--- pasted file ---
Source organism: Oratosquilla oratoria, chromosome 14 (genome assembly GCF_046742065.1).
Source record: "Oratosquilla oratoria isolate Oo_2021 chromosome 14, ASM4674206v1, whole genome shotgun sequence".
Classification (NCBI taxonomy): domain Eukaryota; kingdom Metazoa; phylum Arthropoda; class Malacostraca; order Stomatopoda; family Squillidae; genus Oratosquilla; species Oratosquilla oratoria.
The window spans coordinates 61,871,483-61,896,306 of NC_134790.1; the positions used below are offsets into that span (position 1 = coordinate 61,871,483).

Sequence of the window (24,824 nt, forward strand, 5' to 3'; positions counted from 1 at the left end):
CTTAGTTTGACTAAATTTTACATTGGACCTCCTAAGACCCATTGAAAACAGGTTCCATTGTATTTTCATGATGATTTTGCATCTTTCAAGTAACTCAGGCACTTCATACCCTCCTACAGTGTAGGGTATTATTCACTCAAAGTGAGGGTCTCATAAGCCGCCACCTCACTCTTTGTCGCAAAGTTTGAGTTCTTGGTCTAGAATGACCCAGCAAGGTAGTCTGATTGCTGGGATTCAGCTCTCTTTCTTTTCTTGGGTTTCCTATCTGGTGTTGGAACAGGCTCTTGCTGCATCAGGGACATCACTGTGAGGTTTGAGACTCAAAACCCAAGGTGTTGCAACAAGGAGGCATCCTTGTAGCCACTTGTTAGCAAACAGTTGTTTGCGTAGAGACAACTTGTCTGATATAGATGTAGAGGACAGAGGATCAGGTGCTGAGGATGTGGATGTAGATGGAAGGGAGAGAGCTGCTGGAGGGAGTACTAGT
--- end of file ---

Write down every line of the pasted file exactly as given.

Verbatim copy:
Source organism: Oratosquilla oratoria, chromosome 14 (genome assembly GCF_046742065.1).
Source record: "Oratosquilla oratoria isolate Oo_2021 chromosome 14, ASM4674206v1, whole genome shotgun sequence".
Classification (NCBI taxonomy): domain Eukaryota; kingdom Metazoa; phylum Arthropoda; class Malacostraca; order Stomatopoda; family Squillidae; genus Oratosquilla; species Oratosquilla oratoria.
The window spans coordinates 61,871,483-61,896,306 of NC_134790.1; the positions used below are offsets into that span (position 1 = coordinate 61,871,483).

Sequence of the window (24,824 nt, forward strand, 5' to 3'; positions counted from 1 at the left end):
CTTAGTTTGACTAAATTTTACATTGGACCTCCTAAGACCCATTGAAAACAGGTTCCATTGTATTTTCATGATGATTTTGCATCTTTCAAGTAACTCAGGCACTTCATACCCTCCTACAGTGTAGGGTATTATTCACTCAAAGTGAGGGTCTCATAAGCCGCCACCTCACTCTTTGTCGCAAAGTTTGAGTTCTTGGTCTAGAATGACCCAGCAAGGTAGTCTGATTGCTGGGATTCAGCTCTCTTTCTTTTCTTGGGTTTCCTATCTGGTGTTGGAACAGGCTCTTGCTGCATCAGGGACATCACTGTGAGGTTTGAGACTCAAAACCCAAGGTGTTGCAACAAGGAGGCATCCTTGTAGCCACTTGTTAGCAAACAGTTGTTTGCGTAGAGACAACTTGTCTGATATAGATGTAGAGGACAGAGGATCAGGTGCTGAGGATGTGGATGTAGATGGAAGGGAGAGAGCTGCTGGAGGGAGTACTAGT